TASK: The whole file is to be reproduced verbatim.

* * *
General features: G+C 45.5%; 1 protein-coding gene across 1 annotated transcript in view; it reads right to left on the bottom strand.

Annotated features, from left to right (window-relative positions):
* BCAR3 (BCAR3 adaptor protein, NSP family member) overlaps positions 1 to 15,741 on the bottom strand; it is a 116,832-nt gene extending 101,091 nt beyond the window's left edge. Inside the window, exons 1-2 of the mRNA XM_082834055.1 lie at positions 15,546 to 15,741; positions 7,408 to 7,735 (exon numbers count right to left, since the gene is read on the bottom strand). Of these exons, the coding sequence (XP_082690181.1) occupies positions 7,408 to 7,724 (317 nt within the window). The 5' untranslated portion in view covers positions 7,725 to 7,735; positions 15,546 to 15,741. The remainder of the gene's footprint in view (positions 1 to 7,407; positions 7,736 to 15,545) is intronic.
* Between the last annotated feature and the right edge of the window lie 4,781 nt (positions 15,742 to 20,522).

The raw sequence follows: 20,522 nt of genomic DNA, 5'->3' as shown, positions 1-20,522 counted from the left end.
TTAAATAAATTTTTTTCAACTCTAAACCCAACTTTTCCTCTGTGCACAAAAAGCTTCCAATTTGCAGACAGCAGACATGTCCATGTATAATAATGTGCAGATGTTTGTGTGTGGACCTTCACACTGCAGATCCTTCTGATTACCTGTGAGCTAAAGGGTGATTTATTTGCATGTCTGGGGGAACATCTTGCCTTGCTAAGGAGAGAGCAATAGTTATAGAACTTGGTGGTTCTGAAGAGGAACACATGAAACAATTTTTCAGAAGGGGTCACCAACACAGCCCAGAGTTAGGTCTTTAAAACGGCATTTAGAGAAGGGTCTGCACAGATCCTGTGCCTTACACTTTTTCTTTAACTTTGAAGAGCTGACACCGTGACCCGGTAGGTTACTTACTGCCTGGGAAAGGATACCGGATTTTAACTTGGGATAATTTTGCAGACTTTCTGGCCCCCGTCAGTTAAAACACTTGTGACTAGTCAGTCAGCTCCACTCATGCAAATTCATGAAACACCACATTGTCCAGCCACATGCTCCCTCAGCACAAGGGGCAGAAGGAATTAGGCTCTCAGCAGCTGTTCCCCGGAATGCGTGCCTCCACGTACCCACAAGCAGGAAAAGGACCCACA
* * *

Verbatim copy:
General features: G+C 45.5%; 1 protein-coding gene across 1 annotated transcript in view; it reads right to left on the bottom strand.

Annotated features, from left to right (window-relative positions):
* BCAR3 (BCAR3 adaptor protein, NSP family member) overlaps positions 1 to 15,741 on the bottom strand; it is a 116,832-nt gene extending 101,091 nt beyond the window's left edge. Inside the window, exons 1-2 of the mRNA XM_082834055.1 lie at positions 15,546 to 15,741; positions 7,408 to 7,735 (exon numbers count right to left, since the gene is read on the bottom strand). Of these exons, the coding sequence (XP_082690181.1) occupies positions 7,408 to 7,724 (317 nt within the window). The 5' untranslated portion in view covers positions 7,725 to 7,735; positions 15,546 to 15,741. The remainder of the gene's footprint in view (positions 1 to 7,407; positions 7,736 to 15,545) is intronic.
* Between the last annotated feature and the right edge of the window lie 4,781 nt (positions 15,742 to 20,522).

The raw sequence follows: 20,522 nt of genomic DNA, 5'->3' as shown, positions 1-20,522 counted from the left end.
TTAAATAAATTTTTTTCAACTCTAAACCCAACTTTTCCTCTGTGCACAAAAAGCTTCCAATTTGCAGACAGCAGACATGTCCATGTATAATAATGTGCAGATGTTTGTGTGTGGACCTTCACACTGCAGATCCTTCTGATTACCTGTGAGCTAAAGGGTGATTTATTTGCATGTCTGGGGGAACATCTTGCCTTGCTAAGGAGAGAGCAATAGTTATAGAACTTGGTGGTTCTGAAGAGGAACACATGAAACAATTTTTCAGAAGGGGTCACCAACACAGCCCAGAGTTAGGTCTTTAAAACGGCATTTAGAGAAGGGTCTGCACAGATCCTGTGCCTTACACTTTTTCTTTAACTTTGAAGAGCTGACACCGTGACCCGGTAGGTTACTTACTGCCTGGGAAAGGATACCGGATTTTAACTTGGGATAATTTTGCAGACTTTCTGGCCCCCGTCAGTTAAAACACTTGTGACTAGTCAGTCAGCTCCACTCATGCAAATTCATGAAACACCACATTGTCCAGCCACATGCTCCCTCAGCACAAGGGGCAGAAGGAATTAGGCTCTCAGCAGCTGTTCCCCGGAATGCGTGCCTCCACGTACCCACAAGCAGGAAAAGGACCCACA